News / Europe

Turkish Protesters Take to Country's Parks

A man tends to a makeshift memorial for the victims of clashes between protesters and riot police at the Gezi Park in Istanbul, Turkey, July 12, 2013.
A man tends to a makeshift memorial for the victims of clashes between protesters and riot police at the Gezi Park in Istanbul, Turkey, July 12, 2013.
Dorian Jones
Anti-government protesters have turned to local parks to continue their struggle. On a nightly basis, hundreds and sometimes thousands of people attend so-called "park forums" to discuss politics and the country's future.
 
Every night in public parks across Istanbul, hundreds and even thousands of anti-government protesters gather for what are called “park forums.” The forums were set up after security forces drove protestors out of Istanbul’s Gezi Park last month. It was the government’s plans to redevelop the park that sparked weeks of anti-government demonstrations.

Zeynep, who only wanted to give her first name for fear of prosecution, is an organizer of the forums. She said that, along with discussing the latest action against the government, the forums are also about building democracy and tolerance.
 
"In every park there are forums and talks and speeches, there are many many democratic issues they are trying to address," she said. "These are the very beginning of democracy; in ancient Greece people used to come into the forums or places like this to discuss their issues and find a common solution. In these parks, you can have Turks and Kurds, and fundamentalists, or pro-Kemalists are only discussing, not fighting, this is very important," said Zeynep.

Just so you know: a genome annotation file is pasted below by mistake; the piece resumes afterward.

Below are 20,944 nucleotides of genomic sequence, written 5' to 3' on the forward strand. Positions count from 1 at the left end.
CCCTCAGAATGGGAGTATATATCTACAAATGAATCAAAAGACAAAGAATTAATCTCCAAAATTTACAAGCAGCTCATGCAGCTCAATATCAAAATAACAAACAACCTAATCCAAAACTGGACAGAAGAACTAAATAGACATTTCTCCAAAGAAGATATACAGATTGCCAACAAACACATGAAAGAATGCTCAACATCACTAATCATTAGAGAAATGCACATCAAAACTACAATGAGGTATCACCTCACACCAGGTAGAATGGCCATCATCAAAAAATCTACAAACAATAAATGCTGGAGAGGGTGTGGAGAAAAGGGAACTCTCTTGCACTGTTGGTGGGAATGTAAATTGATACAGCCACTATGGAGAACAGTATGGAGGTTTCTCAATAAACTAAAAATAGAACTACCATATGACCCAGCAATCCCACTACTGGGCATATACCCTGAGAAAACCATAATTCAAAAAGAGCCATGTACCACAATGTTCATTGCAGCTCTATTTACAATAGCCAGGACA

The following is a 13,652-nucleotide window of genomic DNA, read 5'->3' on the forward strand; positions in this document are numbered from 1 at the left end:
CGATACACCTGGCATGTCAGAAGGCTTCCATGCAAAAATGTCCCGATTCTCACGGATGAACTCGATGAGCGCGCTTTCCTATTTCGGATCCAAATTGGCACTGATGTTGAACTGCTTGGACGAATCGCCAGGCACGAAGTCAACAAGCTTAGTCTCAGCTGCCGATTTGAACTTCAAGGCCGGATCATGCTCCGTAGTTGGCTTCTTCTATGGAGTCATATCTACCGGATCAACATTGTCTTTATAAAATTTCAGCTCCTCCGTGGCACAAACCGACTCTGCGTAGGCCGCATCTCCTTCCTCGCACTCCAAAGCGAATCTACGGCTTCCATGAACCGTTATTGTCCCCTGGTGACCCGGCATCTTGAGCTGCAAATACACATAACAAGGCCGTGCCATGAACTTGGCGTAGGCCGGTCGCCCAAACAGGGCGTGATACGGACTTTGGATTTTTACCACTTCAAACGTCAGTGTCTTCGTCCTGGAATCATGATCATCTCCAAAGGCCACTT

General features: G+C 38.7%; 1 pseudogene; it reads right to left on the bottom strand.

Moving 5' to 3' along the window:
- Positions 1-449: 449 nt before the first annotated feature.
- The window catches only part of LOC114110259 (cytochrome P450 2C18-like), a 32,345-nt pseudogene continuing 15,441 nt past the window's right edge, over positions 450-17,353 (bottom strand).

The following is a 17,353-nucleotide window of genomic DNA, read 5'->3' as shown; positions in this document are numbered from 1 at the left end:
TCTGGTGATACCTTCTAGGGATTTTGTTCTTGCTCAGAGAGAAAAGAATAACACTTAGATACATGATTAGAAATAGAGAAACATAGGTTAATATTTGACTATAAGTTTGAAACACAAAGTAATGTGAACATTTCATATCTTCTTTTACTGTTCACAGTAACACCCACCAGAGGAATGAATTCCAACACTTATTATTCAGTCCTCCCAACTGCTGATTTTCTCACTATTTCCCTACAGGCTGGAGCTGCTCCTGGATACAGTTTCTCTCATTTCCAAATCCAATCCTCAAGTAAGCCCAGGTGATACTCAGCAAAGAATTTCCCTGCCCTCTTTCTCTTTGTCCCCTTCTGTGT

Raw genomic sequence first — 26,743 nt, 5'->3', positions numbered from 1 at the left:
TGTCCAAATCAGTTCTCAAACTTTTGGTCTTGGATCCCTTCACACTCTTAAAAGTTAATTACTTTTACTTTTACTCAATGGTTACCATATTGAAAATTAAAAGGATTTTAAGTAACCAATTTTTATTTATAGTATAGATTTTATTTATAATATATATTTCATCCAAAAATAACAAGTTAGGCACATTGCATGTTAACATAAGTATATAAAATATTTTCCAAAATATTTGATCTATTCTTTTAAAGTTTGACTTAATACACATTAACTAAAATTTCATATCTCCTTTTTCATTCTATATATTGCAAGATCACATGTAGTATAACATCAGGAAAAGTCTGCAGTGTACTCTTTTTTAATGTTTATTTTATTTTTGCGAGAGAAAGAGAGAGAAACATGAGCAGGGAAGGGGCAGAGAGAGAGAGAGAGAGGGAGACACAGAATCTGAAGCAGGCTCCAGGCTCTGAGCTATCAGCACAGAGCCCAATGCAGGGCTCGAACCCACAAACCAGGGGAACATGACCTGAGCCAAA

The main speaker at tonight’s forum discussed animal rights. Other issues debated included abortion rights and the role of religion in society. People from all walks of life attend, including women wearing religious headscarves; the vast majority of participants are young. One of those in attendance said he saw the forums as ending one of the last remaining legacies of military rule.

Some of those attending park forums have been attacked by unidentified groups of men wielding sticks and knives, and the state appointed city governor has condemned the forums as subversive. But, for now, the police have not intervened, although those attending the forums claim undercover police frequently monitor the meetings.  

Political scientist Cengiz Aktar of Istanbul’s Bahcesehir University believes the forums signal that an important change is occurring in Turkey.
 
"It’s a different, a new type [of] political action, that exists everywhere in the developed countries. It’s a participatory democracy, something that Turkey is discovering - very quickly, by the way. People speaking [...] their minds, getting organized, and challenging these unilateral decisions by the authorities will be a permanent feature in the months and years to come," he said.

The forums are already looking beyond the anti-government protests, to the local and presidential elections set for next year, according to forum organizer Zeynep.
 
"From these parks, people are being given some tasks: observing in the elections points (polling stations), making sure that this government is not doing anymore tricks. We are getting more and more organized," said Zeynep. "Actually, our idea is not is do a revolution; the idea is to [participate in] the election and make sure this government is not elected again."

Turkish Prime Minister Recep Tayyip Erdogan has already started campaigning, organizing political rallies and meetings across the country. Observers claim those gatherings are likely only to strengthen the resolve of the protesters, which means that Istanbul’s parks and many others across the country are likely to remain centers for politics and political dissent.

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